After pool death, firefighters to review water-rescue training
The Seattle Fire Department will review its water-rescue training after a report showed that crews responding to a June 30 drowning in a hotel swimming pool were unable to locate the victim’s body in the pool.
Seattle Times staff reporter
The firefighters who failed to see the body of a university student in a Seattle hotel swimming pool in June were not trained to “operate in a pool environment” and did not understand the difficulties of searching for a submerged victim from the surface, according to a report released Friday.
As a result, Seattle Fire Chief Gregory Dean said the department will review water-rescue training protocols and consider training some front-line firefighters as rescue swimmers after the June 30 incident that claimed the life of 27-year-old Washington State University graduate student Tesfaye Girma Deboch.
“This was truly a tragic accident,” Dean said Friday.
The department believes visual distortions created by conditions in the pool at the Quality Inn & Suites Seattle Center likely hid the victim’s body from view of the firefighters and civilians who were searching from the pool’s edge. No firefighter entered the water, and their training made no provision for anyone to do so, Dean said.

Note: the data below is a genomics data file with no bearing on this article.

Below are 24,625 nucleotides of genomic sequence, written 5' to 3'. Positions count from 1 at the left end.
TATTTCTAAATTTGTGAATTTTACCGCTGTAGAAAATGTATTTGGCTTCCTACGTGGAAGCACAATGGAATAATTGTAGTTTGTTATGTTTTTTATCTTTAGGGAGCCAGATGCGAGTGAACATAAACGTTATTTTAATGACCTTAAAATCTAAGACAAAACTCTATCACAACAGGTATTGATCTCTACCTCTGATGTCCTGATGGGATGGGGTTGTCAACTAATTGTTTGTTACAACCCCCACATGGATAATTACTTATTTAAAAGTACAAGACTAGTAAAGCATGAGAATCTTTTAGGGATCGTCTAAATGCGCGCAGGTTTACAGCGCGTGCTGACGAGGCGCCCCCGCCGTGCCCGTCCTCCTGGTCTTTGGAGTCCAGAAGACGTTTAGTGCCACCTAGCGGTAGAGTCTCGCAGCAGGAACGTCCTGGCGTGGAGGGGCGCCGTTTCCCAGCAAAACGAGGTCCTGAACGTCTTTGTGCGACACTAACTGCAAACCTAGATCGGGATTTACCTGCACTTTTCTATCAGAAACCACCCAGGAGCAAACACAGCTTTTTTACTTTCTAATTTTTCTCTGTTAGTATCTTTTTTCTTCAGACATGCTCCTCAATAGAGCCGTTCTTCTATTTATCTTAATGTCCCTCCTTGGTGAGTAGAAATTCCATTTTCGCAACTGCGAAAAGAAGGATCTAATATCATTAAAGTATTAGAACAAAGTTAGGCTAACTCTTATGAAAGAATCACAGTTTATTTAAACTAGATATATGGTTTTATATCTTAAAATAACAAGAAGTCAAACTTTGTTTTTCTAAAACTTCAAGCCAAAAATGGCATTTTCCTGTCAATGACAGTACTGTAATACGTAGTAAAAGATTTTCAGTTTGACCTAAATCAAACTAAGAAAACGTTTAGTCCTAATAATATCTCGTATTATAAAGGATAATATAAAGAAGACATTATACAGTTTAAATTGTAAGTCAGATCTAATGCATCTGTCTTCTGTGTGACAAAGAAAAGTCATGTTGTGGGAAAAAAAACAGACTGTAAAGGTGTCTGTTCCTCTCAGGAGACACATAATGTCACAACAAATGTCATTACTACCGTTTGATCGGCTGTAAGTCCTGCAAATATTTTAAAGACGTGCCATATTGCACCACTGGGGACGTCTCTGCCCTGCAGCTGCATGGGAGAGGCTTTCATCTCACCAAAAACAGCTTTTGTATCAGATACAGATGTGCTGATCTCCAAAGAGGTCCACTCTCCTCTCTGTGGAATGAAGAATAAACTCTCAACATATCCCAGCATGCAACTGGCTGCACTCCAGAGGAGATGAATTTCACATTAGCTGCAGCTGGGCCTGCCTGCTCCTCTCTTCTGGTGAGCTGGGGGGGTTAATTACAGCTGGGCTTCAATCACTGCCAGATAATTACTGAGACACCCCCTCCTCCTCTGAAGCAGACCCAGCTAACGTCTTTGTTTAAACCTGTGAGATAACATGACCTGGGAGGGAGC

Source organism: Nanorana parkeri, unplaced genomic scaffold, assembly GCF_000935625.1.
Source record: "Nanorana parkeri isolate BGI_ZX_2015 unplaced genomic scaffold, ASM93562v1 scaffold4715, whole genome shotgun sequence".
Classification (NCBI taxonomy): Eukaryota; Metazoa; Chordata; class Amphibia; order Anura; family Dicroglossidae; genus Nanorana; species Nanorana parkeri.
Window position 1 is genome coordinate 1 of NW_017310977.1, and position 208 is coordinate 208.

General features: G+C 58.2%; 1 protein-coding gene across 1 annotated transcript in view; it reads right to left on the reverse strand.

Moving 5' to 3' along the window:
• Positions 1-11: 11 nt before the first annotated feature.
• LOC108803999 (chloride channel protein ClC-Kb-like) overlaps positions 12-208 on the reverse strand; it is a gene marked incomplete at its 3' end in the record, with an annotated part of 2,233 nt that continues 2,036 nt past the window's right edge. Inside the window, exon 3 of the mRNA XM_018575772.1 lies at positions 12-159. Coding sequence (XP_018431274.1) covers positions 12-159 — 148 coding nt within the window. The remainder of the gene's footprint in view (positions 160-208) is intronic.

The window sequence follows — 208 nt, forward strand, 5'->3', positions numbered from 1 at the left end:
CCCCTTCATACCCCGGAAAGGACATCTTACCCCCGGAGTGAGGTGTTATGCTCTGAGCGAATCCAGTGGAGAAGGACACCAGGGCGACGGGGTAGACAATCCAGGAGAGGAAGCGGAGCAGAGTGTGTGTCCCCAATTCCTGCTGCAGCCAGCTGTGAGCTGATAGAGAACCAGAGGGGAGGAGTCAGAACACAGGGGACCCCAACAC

A professional dive team operated by the department out of Station No. 14 in Sodo was initially dispatched to the incident, but it was canceled after the commander at the pool said no body could be seen.
Dean said the department was unaware of a 2007 study by the International Life Saving Federation that found that surface turbulence, lighting conditions and water depth and clarity can combine to make submerged bodies virtually invisible from the surface of a swimming pool.
“The crew on scene did not understand how challenging it is to see a submerged victim even when it appears that the bottom of the pool is plainly visible,” the report said.
Dean said his crews responded quickly and did as they were trained. He said there would be no discipline.
The crews that were first dispatched to the pool at 5:35 p.m. reported that the water was hazy but that “visibility was good.” When they returned an hour and a half later, after the body was discovered, Dean said, the water was almost opaque.
An investigation into the incident said Deboch might have been held on the bottom by suction from the drain after an emergency shut-off had failed.
That pool had been closed in May for health reasons, including murky water, but was allowed to reopen two days later. Health officials closed the pool again after the drowning, citing health risks including turbid water.
Deboch was swimming with a friend when he foundered in the deep end and submerged. His friend ran for help and fire crews responded. Initially, the crews were told by dispatchers that the victim was a child, but they later learned they were looking for a dark-skinned, 6-foot man.
Dean said the engine crew that responded stayed on scene for nearly 17 minutes, searching the pool, the surrounding area and the rooms before returning to the station after concluding Deboch had probably left the area.
An hour and a half later, a retired firefighter and hotel guest who was helping Deboch’s frantic friends found the body at the bottom of the pool with a pole.
An autopsy indicated Deboch drowned.
Deboch, a native Ethiopian and Ph.D. candidate, was one of 14 graduate students from WSU’s School of Economic Sciences who were in Seattle June 30 to attend the Western Economics Association International Conference.
Mike Carter: email@example.com or 206-464-3706